I hadn’t been to the U.S. in a year, and when I returned on Wednesday, I took a picture of a shelf with books on current events in a newsstand in Dulles International Airport near Washington, D.C. Nothing better illustrates the situation in the country than this. A quiet (thus far) civil war is underway in America.

Let’s read the book titles. “Win Bigly: Persuasion in a World Where Facts Don’t Matter.” “Devil’s Bargain: Steve Bannon, Donald Trump, and the Storming of the Presidency.” “Collusion: Secret Meetings, Dirty Money, and How Russia Helped Donald Trump Win.” “Fire and Fury: Inside the Trump White House.” “Trumpocracy: The Corruption of the American Republic.” “It’s Even Worse Than You Think: What the Trump Administration Is Doing to America.” “One Nation After Trump: A Guide for the Perplexed, the Disillusioned, the Desperate, and the Not-Yet Deported.” “How Democracies Die.” “Hacks: The Inside Story of the Break-Ins and Breakdowns That Put Donald Trump in the White House.”

“The Dangerous Case of Donald Trump: 27 Psychiatrists and Mental Health Experts Assess a President.” “The Smear: How Shady Political Operatives and Fake News Control What You See, What You Think, and How You Vote.” And then a couple of titles, where they haven’t given up hope: “Conscience of a Conservative: A Rejection of Destructive Politics and a Return to Principle.” “Rally Point: Five Tasks to Unite the Country and Revitalize the American Dream.”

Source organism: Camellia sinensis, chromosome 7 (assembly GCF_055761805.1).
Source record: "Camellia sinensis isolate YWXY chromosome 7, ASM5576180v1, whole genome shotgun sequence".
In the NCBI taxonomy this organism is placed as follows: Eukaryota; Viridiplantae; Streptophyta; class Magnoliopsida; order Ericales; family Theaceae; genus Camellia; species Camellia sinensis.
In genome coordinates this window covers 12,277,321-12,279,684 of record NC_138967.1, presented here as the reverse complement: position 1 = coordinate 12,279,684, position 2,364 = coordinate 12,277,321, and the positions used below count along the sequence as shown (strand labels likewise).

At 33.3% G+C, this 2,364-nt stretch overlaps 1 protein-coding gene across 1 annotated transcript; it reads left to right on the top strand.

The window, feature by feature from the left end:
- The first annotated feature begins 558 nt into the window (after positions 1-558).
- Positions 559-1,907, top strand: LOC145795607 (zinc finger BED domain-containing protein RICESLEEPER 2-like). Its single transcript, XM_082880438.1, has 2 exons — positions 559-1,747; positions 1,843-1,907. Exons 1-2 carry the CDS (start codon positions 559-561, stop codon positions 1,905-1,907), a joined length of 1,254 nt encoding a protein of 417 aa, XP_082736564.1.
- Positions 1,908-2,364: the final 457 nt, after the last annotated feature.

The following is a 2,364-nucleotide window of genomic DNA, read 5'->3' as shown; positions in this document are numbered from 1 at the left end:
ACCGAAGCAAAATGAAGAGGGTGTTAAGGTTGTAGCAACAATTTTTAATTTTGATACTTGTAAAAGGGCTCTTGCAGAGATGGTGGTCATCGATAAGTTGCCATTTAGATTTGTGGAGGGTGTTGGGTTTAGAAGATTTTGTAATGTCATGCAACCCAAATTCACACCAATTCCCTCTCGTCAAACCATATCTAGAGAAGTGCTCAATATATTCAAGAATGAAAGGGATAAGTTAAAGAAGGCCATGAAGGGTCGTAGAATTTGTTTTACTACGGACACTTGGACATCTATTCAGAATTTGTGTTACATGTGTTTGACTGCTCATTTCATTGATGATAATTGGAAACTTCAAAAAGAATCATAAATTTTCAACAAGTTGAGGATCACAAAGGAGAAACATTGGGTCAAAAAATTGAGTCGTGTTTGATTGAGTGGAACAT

Let me add that this is no bookstore for intellectuals, but a newsstand. Ordinary people stream through it: business travelers, retired folk, soldiers, families with children. But do Trump voters read books? That’s a good question. It’s said of Trump himself that he’s never read a book in his life and never will. But we can bet that Trump voters will probably never open a book connecting Trump with the end of the world and of democracy, let alone buy one.

Trump voters most likely get their information from social media sites where they can crawl up into their own little bubbles. But his critics do so, too – and they may sometimes even buy a book which confirms their depression and disgust. That’s the picture of today’s U.S.